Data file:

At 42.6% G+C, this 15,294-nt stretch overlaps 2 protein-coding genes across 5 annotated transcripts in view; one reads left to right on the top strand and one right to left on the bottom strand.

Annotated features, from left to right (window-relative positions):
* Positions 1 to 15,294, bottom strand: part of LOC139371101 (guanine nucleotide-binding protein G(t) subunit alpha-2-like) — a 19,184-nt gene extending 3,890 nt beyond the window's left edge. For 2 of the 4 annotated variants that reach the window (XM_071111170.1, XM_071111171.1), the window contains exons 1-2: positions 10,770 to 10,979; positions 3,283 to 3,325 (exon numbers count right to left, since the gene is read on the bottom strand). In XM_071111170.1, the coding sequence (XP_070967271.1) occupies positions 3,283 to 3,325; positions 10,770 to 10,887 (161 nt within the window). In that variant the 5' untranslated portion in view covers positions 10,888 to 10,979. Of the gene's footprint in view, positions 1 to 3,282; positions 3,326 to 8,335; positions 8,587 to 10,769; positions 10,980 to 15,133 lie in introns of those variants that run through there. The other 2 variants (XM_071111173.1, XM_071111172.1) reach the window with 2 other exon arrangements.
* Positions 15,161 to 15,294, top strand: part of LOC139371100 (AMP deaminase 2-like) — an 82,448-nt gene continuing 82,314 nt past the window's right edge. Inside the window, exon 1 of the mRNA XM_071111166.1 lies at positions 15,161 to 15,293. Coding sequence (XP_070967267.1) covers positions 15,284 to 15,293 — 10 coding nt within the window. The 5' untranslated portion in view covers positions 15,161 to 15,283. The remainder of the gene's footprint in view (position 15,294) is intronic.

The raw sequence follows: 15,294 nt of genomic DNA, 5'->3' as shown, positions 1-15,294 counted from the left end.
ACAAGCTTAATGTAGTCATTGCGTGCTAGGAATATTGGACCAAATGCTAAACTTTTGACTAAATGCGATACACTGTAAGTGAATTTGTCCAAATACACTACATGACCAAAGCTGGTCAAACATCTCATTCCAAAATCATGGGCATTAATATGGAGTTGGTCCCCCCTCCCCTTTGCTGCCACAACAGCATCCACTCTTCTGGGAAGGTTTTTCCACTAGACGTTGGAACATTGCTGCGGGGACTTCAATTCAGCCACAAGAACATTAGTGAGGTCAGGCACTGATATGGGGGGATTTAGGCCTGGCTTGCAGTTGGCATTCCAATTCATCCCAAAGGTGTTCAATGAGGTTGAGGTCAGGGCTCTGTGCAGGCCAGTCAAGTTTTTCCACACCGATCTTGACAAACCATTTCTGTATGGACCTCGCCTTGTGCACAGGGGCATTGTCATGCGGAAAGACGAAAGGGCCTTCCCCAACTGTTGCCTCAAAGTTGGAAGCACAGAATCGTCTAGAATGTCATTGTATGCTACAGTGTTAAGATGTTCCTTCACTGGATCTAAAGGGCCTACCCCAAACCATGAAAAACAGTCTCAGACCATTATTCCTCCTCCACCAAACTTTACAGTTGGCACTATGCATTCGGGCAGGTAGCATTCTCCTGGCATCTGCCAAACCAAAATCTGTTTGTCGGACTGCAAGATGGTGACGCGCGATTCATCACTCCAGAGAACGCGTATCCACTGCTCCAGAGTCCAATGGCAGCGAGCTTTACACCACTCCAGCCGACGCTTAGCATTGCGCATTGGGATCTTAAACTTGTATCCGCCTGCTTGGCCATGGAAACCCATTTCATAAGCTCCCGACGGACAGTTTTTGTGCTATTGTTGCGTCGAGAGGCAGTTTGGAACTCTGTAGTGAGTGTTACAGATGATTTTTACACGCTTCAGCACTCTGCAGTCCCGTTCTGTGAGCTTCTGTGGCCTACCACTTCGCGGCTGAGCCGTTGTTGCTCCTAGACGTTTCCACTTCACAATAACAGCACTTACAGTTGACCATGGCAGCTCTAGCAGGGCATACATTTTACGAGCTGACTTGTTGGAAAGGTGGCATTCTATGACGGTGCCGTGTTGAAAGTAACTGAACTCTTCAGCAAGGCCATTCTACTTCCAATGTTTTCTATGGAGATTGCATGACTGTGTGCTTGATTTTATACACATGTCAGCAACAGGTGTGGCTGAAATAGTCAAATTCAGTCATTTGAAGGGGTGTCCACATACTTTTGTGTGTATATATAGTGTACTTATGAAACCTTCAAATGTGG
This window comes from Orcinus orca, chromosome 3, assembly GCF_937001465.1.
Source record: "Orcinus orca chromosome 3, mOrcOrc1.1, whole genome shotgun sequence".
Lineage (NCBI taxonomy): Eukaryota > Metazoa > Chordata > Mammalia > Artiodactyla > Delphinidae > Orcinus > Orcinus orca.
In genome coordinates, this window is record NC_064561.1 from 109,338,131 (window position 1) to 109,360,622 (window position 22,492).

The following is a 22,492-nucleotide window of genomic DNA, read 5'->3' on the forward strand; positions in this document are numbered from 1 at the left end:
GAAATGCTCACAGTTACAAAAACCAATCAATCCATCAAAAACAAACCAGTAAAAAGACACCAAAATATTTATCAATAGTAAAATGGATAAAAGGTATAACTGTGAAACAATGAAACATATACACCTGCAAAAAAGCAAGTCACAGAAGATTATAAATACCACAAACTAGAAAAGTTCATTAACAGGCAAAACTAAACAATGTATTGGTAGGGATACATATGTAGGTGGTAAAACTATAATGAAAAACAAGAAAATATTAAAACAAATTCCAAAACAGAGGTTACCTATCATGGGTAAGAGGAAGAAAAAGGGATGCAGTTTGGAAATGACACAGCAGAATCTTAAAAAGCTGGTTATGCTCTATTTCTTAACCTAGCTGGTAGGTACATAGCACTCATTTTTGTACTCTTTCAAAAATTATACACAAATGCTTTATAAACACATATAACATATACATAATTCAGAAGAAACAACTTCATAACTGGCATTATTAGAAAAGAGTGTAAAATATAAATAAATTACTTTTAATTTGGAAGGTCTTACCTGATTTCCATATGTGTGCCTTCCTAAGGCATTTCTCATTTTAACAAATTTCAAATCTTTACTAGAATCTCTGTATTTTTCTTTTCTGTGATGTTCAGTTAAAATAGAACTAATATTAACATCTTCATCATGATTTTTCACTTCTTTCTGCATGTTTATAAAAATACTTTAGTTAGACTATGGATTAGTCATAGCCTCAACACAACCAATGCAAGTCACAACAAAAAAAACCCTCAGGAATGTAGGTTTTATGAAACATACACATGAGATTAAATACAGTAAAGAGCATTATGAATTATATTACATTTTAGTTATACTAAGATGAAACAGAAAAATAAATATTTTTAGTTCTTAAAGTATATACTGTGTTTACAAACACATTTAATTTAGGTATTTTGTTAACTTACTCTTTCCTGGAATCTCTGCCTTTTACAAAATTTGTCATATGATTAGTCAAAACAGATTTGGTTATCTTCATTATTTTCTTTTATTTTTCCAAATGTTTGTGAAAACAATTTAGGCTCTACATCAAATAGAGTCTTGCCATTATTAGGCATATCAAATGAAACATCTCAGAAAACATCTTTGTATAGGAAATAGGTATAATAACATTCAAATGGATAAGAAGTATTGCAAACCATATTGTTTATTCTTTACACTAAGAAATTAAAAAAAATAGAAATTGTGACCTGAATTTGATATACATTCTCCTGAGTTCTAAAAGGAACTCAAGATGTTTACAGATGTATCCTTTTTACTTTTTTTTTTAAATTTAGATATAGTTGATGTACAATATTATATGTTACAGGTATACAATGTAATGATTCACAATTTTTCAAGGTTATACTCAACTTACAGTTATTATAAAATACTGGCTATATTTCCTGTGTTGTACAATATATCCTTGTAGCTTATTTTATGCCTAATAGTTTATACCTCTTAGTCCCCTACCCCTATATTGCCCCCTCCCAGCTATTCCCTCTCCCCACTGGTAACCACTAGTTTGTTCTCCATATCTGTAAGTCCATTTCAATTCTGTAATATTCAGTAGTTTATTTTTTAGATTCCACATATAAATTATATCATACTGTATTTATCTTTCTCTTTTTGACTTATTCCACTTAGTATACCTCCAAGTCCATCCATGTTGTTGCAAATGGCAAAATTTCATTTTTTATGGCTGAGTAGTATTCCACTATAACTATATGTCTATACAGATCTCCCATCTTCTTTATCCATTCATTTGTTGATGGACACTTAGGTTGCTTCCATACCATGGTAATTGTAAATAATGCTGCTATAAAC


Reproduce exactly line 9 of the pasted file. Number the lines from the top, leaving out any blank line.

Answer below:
Lineage (NCBI taxonomy): Eukaryota > Metazoa > Chordata > Mammalia > Artiodactyla > Delphinidae > Orcinus > Orcinus orca.